After a year of little riding, including two months off the bike with a broken collar bone, deputy editor Aoife Glass decided to do the mountain biking equivalent of a boot camp to get her skills back up to scratch; a women's only MTB skills holiday with Tracy Moseley. Here's her report on a week of trails, sunshine, skills coaching and fun.
Interested in joining the 2014 trip? It runs from September 20th for one week, and will give you the chance to ride with Enduro World Champion Tracy Moseley, an experience not to be missed. Visit the Bike Verbier website to drop them a line, or Tracy Moseley's website for all the info on what to expect.
Through word of mouth and recommendation, I came across a rather special opportunity: Bike Verbier, a holiday company based in the Swiss Alps, who in 2012 launched women’s only MTB coaching weeks. Not only do they provide coaching, the person coaching us would be none-other than pro-rider Tracy Moseley.
Who could resist the chance to chance to ride with, and be coached by a world champion?
Fast forward 6 months, and I’m standing with a group of women and a pile of Evoc bike bags, saying hello to Tracy (cue a wee starstruck moment of talking nonsense) and Lucy, co-owner of Bike Verbier and instigator of the women’s skills week, and finding out how it all began.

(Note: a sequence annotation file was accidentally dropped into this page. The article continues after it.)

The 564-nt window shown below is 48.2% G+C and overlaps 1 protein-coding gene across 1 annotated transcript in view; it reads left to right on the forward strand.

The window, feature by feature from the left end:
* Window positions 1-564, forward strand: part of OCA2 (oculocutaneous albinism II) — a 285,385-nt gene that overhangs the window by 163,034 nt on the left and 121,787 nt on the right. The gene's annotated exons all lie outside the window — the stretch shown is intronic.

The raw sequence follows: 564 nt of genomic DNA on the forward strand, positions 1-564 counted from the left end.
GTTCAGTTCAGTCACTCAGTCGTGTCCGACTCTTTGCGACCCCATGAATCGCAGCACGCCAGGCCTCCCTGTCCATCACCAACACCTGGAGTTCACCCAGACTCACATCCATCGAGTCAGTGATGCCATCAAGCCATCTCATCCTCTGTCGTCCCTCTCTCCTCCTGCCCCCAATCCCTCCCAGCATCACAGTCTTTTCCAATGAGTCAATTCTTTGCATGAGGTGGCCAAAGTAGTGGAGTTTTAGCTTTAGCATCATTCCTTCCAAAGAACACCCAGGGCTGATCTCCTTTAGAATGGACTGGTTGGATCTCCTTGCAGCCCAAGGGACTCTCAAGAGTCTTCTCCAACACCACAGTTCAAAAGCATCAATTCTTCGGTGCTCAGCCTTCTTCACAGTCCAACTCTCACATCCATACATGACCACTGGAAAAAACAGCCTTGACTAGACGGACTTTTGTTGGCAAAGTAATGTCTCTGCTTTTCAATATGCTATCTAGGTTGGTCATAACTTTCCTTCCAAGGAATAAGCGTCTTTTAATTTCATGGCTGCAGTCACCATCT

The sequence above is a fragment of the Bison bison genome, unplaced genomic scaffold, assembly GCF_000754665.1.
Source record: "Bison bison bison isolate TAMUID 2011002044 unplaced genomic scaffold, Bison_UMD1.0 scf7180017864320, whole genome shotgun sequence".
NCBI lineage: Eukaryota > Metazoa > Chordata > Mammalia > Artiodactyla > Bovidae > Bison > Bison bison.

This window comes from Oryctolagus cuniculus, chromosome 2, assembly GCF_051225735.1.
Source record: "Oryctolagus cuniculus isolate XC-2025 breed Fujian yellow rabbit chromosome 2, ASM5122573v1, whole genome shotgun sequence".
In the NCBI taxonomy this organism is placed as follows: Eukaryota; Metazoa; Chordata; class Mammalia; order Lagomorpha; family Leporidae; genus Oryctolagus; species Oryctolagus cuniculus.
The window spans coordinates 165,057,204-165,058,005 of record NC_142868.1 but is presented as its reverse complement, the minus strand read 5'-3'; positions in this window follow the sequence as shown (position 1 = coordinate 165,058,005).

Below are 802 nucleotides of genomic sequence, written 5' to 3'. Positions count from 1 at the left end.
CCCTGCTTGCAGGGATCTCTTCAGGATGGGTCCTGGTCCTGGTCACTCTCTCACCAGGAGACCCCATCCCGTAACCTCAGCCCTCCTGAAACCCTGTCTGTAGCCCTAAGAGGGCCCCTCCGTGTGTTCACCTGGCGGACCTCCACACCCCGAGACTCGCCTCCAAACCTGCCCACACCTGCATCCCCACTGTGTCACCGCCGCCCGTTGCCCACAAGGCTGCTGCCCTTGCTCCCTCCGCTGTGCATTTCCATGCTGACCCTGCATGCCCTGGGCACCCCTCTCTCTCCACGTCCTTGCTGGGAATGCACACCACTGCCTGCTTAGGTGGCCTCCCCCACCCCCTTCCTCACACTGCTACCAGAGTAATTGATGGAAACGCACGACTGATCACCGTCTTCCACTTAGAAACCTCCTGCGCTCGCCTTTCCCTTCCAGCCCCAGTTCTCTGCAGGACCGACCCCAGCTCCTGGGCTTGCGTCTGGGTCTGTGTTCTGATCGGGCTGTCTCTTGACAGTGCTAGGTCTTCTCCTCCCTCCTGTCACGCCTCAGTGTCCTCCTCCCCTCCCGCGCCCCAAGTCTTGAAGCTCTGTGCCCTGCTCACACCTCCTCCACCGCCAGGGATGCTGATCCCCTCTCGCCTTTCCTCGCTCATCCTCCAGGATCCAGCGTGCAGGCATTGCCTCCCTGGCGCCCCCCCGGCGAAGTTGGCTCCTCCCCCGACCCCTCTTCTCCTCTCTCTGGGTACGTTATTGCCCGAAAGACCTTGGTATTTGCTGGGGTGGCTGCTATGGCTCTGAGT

Lucy really wanted to run a girls week; it was something she’d done before, and she asked me if I’d like to come along and coach. I said ‘yeah, let’s do it!’ Although I’d done some coaching, the time constraints of racing meant I couldn’t do that much. Having Bike Verbier run everything, so I can just turn up and coach, is perfect!
Re-learning to ride
The first part of the week consisted of morning skills sessions where we went back to the basics of mountain biking, followed by afternoon rides, all devised and observed by Tracy. We were particularly lucky in that we actually had a second coach helping us; Anja Rees-Jones, another hugely experienced mountain biker.
If you think that playing around in a quarry with a load of bikes, railway sleepers and coloured cones is fun, you’d be absolutely right. I plan to do a lot more of it.
Stripping back to basics meant really exploring what you can do on your bike, in a safe flat environment. For example, playing with how far forward and how far back you can hang off your bike without it pulling up. Quite a long way as it happens, and way more than I thought.
Tracy and Anja broke everything down in a really clear, understandable way, and provided constant feedback and critiques which were invaluable; you can’t see what you're doing on the bike, and I found that my perception of what I thought I was doing often bore only a slight resemblance to what I was actually doing.
People stare at the floor, and they can’t see the terrain so they don’t know what’s coming – so keeping your eyes up and looking ahead makes a big difference. Also moving on the bike; some riders are so static, they allow the bike to dictate where they go – so the ability to be supple and move on the bike is also critical.
I’m as guilty as the rest for not spending enough time just playing on my bike, practicing these vital skills. It’s now top of my 2014 New Year's resolutions, to hone these new found techniques.
We moved our way up through increasingly technical obstacles, like drops and cornering, building our skills up again, ready to take them out on the mountain.
Let loose on the mountain